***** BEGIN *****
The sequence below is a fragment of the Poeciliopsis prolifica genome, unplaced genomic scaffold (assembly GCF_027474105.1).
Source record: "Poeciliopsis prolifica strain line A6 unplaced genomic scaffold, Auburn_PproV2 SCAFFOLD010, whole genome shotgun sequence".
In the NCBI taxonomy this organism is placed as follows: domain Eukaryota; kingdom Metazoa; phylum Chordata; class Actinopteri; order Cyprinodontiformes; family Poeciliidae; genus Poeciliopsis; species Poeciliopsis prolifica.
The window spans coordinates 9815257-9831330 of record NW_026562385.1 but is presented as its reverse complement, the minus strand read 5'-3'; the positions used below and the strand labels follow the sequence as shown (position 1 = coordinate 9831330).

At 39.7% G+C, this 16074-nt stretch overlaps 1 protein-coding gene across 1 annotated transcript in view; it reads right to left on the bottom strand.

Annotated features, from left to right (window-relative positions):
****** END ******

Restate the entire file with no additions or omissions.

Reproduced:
The sequence below is a fragment of the Poeciliopsis prolifica genome, unplaced genomic scaffold (assembly GCF_027474105.1).
Source record: "Poeciliopsis prolifica strain line A6 unplaced genomic scaffold, Auburn_PproV2 SCAFFOLD010, whole genome shotgun sequence".
In the NCBI taxonomy this organism is placed as follows: domain Eukaryota; kingdom Metazoa; phylum Chordata; class Actinopteri; order Cyprinodontiformes; family Poeciliidae; genus Poeciliopsis; species Poeciliopsis prolifica.
The window spans coordinates 9815257-9831330 of record NW_026562385.1 but is presented as its reverse complement, the minus strand read 5'-3'; the positions used below and the strand labels follow the sequence as shown (position 1 = coordinate 9831330).

At 39.7% G+C, this 16074-nt stretch overlaps 1 protein-coding gene across 1 annotated transcript in view; it reads right to left on the bottom strand.

Annotated features, from left to right (window-relative positions):